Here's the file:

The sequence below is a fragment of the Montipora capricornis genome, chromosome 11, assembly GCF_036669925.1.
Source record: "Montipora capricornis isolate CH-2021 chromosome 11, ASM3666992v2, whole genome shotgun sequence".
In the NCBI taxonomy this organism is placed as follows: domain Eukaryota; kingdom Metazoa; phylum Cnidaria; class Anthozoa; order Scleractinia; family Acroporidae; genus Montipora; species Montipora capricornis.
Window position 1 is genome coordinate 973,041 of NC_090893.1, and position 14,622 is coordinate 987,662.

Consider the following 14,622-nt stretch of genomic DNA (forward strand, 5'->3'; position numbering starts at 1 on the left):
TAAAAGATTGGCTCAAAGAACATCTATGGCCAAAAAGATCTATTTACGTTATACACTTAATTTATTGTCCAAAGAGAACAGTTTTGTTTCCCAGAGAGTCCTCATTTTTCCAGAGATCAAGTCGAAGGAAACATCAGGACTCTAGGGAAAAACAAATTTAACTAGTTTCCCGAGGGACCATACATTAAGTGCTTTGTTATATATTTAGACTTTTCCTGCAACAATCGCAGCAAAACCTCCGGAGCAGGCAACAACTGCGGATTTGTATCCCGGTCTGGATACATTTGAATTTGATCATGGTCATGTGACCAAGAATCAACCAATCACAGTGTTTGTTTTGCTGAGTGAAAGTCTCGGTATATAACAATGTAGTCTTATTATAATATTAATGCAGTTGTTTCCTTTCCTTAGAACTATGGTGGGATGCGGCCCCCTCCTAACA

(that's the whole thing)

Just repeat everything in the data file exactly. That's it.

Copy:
The sequence below is a fragment of the Montipora capricornis genome, chromosome 11, assembly GCF_036669925.1.
Source record: "Montipora capricornis isolate CH-2021 chromosome 11, ASM3666992v2, whole genome shotgun sequence".
In the NCBI taxonomy this organism is placed as follows: domain Eukaryota; kingdom Metazoa; phylum Cnidaria; class Anthozoa; order Scleractinia; family Acroporidae; genus Montipora; species Montipora capricornis.
Window position 1 is genome coordinate 973,041 of NC_090893.1, and position 14,622 is coordinate 987,662.

Consider the following 14,622-nt stretch of genomic DNA (forward strand, 5'->3'; position numbering starts at 1 on the left):
TAAAAGATTGGCTCAAAGAACATCTATGGCCAAAAAGATCTATTTACGTTATACACTTAATTTATTGTCCAAAGAGAACAGTTTTGTTTCCCAGAGAGTCCTCATTTTTCCAGAGATCAAGTCGAAGGAAACATCAGGACTCTAGGGAAAAACAAATTTAACTAGTTTCCCGAGGGACCATACATTAAGTGCTTTGTTATATATTTAGACTTTTCCTGCAACAATCGCAGCAAAACCTCCGGAGCAGGCAACAACTGCGGATTTGTATCCCGGTCTGGATACATTTGAATTTGATCATGGTCATGTGACCAAGAATCAACCAATCACAGTGTTTGTTTTGCTGAGTGAAAGTCTCGGTATATAACAATGTAGTCTTATTATAATATTAATGCAGTTGTTTCCTTTCCTTAGAACTATGGTGGGATGCGGCCCCCTCCTAACA